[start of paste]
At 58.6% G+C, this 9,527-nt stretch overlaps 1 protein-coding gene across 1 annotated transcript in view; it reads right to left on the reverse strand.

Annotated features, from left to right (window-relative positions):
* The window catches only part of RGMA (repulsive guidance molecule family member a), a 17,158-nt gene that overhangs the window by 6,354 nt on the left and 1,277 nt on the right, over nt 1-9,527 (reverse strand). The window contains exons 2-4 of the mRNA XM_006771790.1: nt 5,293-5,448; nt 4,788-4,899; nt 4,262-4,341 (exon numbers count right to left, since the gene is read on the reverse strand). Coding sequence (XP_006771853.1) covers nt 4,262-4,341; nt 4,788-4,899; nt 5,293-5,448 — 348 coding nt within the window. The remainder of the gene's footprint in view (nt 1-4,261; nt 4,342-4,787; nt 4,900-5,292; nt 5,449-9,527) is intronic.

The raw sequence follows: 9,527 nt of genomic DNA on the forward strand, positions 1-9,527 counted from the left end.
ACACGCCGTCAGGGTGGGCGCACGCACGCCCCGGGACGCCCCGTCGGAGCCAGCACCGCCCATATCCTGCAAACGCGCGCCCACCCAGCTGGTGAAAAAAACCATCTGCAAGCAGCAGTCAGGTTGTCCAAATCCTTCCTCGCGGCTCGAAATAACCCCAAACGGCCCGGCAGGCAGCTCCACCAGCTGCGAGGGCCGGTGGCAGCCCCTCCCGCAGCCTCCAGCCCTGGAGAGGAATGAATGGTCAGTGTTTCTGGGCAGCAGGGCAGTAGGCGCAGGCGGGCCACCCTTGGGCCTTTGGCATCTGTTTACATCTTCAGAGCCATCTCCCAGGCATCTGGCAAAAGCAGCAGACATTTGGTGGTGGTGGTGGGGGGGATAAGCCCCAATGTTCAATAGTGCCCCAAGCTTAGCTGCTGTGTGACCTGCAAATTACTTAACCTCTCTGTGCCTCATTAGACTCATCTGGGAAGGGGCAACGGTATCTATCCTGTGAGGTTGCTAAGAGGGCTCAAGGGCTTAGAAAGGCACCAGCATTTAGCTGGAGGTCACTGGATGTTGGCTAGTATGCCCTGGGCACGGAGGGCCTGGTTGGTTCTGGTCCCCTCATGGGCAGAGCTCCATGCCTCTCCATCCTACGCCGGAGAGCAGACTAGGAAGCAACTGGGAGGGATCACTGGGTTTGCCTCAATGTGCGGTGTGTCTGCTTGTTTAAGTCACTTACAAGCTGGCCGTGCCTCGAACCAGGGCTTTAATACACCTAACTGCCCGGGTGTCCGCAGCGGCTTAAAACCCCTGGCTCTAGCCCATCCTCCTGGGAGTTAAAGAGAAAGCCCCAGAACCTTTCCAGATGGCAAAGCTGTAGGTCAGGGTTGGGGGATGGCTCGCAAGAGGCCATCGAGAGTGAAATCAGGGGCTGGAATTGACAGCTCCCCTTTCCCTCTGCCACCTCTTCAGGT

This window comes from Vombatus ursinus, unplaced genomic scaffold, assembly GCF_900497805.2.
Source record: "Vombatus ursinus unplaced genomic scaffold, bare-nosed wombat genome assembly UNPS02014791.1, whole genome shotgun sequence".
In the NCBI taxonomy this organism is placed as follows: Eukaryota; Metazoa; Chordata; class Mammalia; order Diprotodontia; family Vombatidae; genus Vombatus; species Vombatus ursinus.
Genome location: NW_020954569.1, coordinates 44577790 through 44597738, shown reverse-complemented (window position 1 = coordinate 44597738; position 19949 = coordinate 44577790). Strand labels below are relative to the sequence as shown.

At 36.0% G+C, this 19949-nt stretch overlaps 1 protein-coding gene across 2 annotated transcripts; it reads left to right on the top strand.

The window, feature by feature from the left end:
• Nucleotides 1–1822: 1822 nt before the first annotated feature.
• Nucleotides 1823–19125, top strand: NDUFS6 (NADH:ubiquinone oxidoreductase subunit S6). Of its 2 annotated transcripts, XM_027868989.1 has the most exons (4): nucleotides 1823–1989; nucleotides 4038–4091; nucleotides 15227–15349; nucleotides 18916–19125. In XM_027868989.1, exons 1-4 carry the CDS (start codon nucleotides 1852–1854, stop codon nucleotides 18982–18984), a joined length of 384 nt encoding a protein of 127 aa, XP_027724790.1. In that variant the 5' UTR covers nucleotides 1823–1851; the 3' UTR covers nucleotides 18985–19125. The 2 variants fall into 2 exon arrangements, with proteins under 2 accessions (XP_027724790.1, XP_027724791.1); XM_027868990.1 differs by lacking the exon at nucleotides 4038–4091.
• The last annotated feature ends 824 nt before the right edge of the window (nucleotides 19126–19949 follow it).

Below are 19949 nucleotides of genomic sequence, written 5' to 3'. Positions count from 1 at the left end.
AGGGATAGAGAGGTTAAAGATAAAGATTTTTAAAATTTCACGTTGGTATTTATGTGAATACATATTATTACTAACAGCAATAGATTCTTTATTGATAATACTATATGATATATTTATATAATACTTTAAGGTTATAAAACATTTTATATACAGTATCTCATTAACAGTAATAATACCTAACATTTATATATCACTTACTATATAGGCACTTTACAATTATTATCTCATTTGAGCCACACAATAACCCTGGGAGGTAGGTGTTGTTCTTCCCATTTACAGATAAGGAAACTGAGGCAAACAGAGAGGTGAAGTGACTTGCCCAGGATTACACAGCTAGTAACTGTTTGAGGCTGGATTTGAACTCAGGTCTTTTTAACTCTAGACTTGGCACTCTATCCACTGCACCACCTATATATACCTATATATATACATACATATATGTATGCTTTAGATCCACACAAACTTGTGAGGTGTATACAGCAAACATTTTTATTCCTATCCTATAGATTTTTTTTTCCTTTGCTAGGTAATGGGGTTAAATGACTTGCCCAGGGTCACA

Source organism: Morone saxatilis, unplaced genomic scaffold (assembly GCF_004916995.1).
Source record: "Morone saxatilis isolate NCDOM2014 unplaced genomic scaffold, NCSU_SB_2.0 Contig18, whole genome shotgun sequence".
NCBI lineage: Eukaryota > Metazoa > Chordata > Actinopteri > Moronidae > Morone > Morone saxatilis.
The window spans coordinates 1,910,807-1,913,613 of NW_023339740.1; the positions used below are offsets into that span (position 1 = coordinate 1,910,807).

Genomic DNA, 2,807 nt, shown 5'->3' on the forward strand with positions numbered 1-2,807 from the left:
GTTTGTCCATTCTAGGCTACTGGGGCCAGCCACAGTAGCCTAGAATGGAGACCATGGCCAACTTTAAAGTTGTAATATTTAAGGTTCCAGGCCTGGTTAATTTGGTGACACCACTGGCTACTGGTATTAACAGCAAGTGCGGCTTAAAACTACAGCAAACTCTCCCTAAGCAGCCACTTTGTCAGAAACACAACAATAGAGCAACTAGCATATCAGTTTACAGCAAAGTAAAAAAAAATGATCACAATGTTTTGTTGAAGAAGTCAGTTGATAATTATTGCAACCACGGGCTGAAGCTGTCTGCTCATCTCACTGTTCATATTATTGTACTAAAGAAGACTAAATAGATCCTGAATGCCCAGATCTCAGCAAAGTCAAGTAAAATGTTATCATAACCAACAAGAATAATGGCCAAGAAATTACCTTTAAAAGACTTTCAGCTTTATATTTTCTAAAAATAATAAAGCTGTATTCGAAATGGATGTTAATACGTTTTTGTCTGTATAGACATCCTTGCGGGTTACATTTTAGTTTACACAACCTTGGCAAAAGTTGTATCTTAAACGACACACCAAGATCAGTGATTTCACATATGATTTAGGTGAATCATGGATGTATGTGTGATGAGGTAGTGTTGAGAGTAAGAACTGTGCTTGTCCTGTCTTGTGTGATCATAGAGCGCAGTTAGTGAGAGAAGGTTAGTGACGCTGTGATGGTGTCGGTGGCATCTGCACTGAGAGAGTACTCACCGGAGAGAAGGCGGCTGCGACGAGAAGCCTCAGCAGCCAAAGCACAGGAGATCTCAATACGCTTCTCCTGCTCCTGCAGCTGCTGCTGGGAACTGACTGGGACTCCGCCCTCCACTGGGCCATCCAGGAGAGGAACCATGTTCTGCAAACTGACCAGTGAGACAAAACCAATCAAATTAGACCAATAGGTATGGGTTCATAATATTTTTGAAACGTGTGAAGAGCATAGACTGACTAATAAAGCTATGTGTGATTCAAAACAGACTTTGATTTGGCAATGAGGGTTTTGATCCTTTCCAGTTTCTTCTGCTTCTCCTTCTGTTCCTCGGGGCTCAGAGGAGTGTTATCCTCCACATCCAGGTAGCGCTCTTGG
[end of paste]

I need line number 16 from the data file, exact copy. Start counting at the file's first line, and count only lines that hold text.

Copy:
AGGGATAGAGAGGTTAAAGATAAAGATTTTTAAAATTTCACGTTGGTATTTATGTGAATACATATTATTACTAACAGCAATAGATTCTTTATTGATAATACTATATGATATATTTATATAATACTTTAAGGTTATAAAACATTTTATATACAGTATCTCATTAACAGTAATAATACCTAACATTTATATATCACTTACTATATAGGCACTTTACAATTATTATCTCATTTGAGCCACACAATAACCCTGGGAGGTAGGTGTTGTTCTTCCCATTTACAGATAAGGAAACTGAGGCAAACAGAGAGGTGAAGTGACTTGCCCAGGATTACACAGCTAGTAACTGTTTGAGGCTGGATTTGAACTCAGGTCTTTTTAACTCTAGACTTGGCACTCTATCCACTGCACCACCTATATATACCTATATATATACATACATATATGTATGCTTTAGATCCACACAAACTTGTGAGGTGTATACAGCAAACATTTTTATTCCTATCCTATAGATTTTTTTTTCCTTTGCTAGGTAATGGGGTTAAATGACTTGCCCAGGGTCACA